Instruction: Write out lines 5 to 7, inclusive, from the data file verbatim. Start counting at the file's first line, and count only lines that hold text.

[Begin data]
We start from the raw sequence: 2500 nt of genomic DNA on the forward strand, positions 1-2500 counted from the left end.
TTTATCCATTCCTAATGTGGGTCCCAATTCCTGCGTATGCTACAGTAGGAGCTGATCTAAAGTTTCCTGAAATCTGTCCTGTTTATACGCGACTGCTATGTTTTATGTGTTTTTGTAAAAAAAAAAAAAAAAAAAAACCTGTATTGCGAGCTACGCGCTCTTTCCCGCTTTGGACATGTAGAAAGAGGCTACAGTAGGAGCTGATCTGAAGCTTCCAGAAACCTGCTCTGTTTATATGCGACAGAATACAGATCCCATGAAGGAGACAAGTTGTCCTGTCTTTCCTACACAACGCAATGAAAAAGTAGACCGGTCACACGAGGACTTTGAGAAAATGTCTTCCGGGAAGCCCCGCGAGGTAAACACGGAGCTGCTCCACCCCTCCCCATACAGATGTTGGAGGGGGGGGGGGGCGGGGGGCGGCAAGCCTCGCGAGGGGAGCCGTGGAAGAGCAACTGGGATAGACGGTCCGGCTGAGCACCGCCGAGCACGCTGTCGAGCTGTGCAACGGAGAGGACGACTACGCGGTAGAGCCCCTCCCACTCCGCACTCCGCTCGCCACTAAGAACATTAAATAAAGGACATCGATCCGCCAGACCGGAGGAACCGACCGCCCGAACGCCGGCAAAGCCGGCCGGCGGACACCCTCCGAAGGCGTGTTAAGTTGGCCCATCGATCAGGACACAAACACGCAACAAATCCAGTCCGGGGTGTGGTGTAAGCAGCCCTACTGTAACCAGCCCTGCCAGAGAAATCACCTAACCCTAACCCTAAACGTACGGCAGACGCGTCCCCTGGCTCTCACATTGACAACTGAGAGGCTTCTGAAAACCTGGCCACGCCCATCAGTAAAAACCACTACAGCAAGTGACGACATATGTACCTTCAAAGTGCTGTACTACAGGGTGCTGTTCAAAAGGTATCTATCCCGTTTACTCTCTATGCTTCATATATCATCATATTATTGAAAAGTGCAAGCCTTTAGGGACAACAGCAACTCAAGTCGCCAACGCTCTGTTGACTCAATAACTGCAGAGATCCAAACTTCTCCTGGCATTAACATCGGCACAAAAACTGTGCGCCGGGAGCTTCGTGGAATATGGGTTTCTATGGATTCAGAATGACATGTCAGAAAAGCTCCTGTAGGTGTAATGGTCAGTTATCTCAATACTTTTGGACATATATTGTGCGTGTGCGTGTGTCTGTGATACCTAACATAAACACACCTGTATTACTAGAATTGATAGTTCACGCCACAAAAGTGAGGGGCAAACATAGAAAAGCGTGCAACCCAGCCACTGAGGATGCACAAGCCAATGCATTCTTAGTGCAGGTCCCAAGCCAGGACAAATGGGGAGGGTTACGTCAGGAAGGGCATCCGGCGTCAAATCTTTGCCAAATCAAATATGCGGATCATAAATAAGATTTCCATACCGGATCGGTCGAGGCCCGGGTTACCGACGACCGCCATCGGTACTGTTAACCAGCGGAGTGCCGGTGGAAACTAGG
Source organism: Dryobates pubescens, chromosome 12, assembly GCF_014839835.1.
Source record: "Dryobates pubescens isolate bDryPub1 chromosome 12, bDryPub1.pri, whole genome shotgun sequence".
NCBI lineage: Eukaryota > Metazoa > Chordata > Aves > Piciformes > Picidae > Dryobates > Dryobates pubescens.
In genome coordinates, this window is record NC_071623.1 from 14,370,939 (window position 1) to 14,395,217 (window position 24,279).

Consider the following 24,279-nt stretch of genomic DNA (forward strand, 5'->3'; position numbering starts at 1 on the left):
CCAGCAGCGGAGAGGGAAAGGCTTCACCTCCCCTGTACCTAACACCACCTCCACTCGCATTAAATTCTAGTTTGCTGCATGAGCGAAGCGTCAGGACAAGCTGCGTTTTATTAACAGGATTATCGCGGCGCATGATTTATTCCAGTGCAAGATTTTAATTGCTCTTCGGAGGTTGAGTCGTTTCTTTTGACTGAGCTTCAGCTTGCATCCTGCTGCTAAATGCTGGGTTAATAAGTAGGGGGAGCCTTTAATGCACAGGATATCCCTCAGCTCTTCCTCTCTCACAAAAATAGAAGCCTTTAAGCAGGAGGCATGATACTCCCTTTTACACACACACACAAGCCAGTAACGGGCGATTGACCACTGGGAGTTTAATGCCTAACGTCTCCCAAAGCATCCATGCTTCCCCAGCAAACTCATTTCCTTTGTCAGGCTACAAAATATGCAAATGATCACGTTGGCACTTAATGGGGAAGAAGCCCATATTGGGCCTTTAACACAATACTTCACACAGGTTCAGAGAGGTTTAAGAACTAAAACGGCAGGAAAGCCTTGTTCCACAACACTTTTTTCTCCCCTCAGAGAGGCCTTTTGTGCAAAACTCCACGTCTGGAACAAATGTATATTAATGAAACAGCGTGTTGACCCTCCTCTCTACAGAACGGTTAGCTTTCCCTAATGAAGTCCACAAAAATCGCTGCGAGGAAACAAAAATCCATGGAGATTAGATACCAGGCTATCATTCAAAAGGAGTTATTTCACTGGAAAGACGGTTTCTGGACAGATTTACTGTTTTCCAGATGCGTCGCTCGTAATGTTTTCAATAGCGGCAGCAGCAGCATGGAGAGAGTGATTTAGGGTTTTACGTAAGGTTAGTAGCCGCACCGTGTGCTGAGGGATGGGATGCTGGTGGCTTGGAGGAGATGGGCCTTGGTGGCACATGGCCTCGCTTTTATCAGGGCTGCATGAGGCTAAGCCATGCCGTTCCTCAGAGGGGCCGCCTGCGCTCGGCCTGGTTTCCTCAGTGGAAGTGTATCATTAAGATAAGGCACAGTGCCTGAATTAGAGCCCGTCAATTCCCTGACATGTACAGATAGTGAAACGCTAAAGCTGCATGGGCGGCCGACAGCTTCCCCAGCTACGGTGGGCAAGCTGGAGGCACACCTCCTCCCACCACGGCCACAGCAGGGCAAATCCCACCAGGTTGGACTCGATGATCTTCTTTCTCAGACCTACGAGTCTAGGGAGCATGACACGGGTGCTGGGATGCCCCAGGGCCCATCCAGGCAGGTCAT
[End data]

NCBI lineage: Eukaryota > Metazoa > Chordata > Aves > Piciformes > Picidae > Dryobates > Dryobates pubescens.
In genome coordinates, this window is record NC_071623.1 from 14,370,939 (window position 1) to 14,395,217 (window position 24,279).

Consider the following 24,279-nt stretch of genomic DNA (forward strand, 5'->3'; position numbering starts at 1 on the left):